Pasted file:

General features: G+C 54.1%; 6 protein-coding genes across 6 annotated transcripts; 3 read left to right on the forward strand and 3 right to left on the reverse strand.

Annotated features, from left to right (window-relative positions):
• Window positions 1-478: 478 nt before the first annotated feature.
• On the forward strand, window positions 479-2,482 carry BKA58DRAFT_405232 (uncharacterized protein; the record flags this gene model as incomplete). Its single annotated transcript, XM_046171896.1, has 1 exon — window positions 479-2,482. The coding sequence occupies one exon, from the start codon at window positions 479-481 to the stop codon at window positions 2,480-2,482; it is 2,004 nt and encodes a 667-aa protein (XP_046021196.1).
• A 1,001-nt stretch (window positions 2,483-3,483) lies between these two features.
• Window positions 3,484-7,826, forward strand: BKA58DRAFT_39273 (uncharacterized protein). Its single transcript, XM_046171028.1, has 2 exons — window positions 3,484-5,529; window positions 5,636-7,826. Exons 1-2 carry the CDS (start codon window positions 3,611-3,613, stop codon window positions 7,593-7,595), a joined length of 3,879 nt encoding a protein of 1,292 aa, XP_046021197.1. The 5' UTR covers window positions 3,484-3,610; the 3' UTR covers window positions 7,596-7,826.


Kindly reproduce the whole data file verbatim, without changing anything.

General features: G+C 54.1%; 6 protein-coding genes across 6 annotated transcripts; 3 read left to right on the forward strand and 3 right to left on the reverse strand.

Annotated features, from left to right (window-relative positions):
• Window positions 1-478: 478 nt before the first annotated feature.
• On the forward strand, window positions 479-2,482 carry BKA58DRAFT_405232 (uncharacterized protein; the record flags this gene model as incomplete). Its single annotated transcript, XM_046171896.1, has 1 exon — window positions 479-2,482. The coding sequence occupies one exon, from the start codon at window positions 479-481 to the stop codon at window positions 2,480-2,482; it is 2,004 nt and encodes a 667-aa protein (XP_046021196.1).
• A 1,001-nt stretch (window positions 2,483-3,483) lies between these two features.
• Window positions 3,484-7,826, forward strand: BKA58DRAFT_39273 (uncharacterized protein). Its single transcript, XM_046171028.1, has 2 exons — window positions 3,484-5,529; window positions 5,636-7,826. Exons 1-2 carry the CDS (start codon window positions 3,611-3,613, stop codon window positions 7,593-7,595), a joined length of 3,879 nt encoding a protein of 1,292 aa, XP_046021197.1. The 5' UTR covers window positions 3,484-3,610; the 3' UTR covers window positions 7,596-7,826.